Football Issues: Coaches So White?

Is it time for Football #CoachesSoWhite?

Happy Jackie Robinson Day! 

I want to personally say thanks to Ken Burns and everyone who took the time to put out the amazing two-part PBS special on Jackie Robinson this week (I know they don't care, but I still want to tip my cap in their direction). In my opinion, Mr. Robinson was one of the most important historical figures of the last century.

As I have mentioned before, I have noticed myself becoming increasingly conflicted over the sport of football for a number of reasons of late. From time to time, I am going to publish an opinion piece like this one as I start to come to grips with my own feelings on why football is bothering me. Consider it my own form of football talk therapy.

This week I am talking about the racial disparity in hiring NCAA football coaches.

The NCAA and Coaching

One of the things that Jackie Robinson fought for was minority inclusion in the coaching ranks in sports. 

Oddly enough, aside from some studies and a few news reports, when we hear about the NCAA we rarely hear about the hiring issues in coaching. So, is there a problem? Are we living up to Jackie's hopes for a more diverse coaching universe?

Again, I am choosing to focus on football because I am trying to explain the reasons I have started to experience cognitive dissonance around my love of the sport.

Breaking Down Some Concepts 

There are three concepts I want to address later, so I will operationally define them here:

1. "Structural Racism"

What this means is that there is racism built into our supposedly "merit-based" and fair systems. One great indicator of the existence of structures of racism are statistical representations in an area, like say hiring, much lower than the rates of participation by people of color.

Another pretty great indicator would be rates of racial hiring that are statistically lower than the percentage of that particular race in the general population. 

Remember, that while race does not exist biologically, and we aspire to move beyond race and racism, race does exist as a socially constructed reality for many people of color. In other words, the science doesn't matter much in the face of being called names or while being denied a job.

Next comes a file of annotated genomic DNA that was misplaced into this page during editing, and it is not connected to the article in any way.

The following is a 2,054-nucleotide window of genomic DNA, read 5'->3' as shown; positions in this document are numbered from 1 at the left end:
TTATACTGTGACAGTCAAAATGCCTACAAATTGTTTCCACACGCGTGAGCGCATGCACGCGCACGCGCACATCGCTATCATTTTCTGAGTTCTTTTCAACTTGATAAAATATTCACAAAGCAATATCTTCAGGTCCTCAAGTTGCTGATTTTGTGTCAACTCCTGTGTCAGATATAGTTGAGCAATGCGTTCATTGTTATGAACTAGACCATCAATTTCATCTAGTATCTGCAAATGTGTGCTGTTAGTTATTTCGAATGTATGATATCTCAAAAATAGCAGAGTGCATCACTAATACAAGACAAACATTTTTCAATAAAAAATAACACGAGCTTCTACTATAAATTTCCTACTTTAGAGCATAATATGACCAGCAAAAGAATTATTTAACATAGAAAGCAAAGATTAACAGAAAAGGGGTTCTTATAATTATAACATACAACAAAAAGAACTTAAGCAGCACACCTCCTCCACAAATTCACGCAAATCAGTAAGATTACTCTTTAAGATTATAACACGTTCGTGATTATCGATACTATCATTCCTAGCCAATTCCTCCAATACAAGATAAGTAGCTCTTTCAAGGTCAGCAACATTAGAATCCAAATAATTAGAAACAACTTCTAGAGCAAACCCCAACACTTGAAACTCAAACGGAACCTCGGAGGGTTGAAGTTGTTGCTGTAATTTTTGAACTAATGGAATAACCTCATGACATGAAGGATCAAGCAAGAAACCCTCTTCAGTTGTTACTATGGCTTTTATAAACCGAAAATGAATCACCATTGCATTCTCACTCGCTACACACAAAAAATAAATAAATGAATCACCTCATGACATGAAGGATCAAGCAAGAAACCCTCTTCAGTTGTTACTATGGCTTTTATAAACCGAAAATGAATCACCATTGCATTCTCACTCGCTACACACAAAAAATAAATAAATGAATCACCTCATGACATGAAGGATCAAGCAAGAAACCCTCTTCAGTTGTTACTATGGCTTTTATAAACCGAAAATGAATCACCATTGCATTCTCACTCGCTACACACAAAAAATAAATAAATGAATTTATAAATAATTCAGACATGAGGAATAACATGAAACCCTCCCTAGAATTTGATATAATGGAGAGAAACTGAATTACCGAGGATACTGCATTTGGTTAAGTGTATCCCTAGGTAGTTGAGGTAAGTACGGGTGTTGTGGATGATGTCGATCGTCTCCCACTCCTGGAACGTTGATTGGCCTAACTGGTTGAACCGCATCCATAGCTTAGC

2. "Unconscious Racism"

We call racism unconscious when we find it in places where it has become so normalized and seamless that we don't even notice it anymore. A good example of unconscious racism is found in the Arizona (white) retirees keep voting for Joe Arpaio despite his racist policing, it has become so normal to them that they think of Sherrif Joe as a hero (instead of as the villain he is). 

3. Privilege

Privilege is not necessarily about race but often is. Every person on planet earth is the beneficiary of certain advantages over other people (like Tom Cruise is better looking than me - he is genetically privileged).

Privilege becomes problematic when it is unfair and preventable. For instance, I gained HUGE benefits from growing up in neighborhoods with good tax bases. While Federal and State dollars are provided for education, most schools are primarily funded through local tax dollars. If you live in a good neighborhood, you will have the "privilege" of attending better preparatory schools. 

After Brown vs. Board of Education, many white people relocated from areas with large minority communities (white flight). The end result of this relocation for inner-city people of color was devastating to their tax base and therefore to their preparatory schools.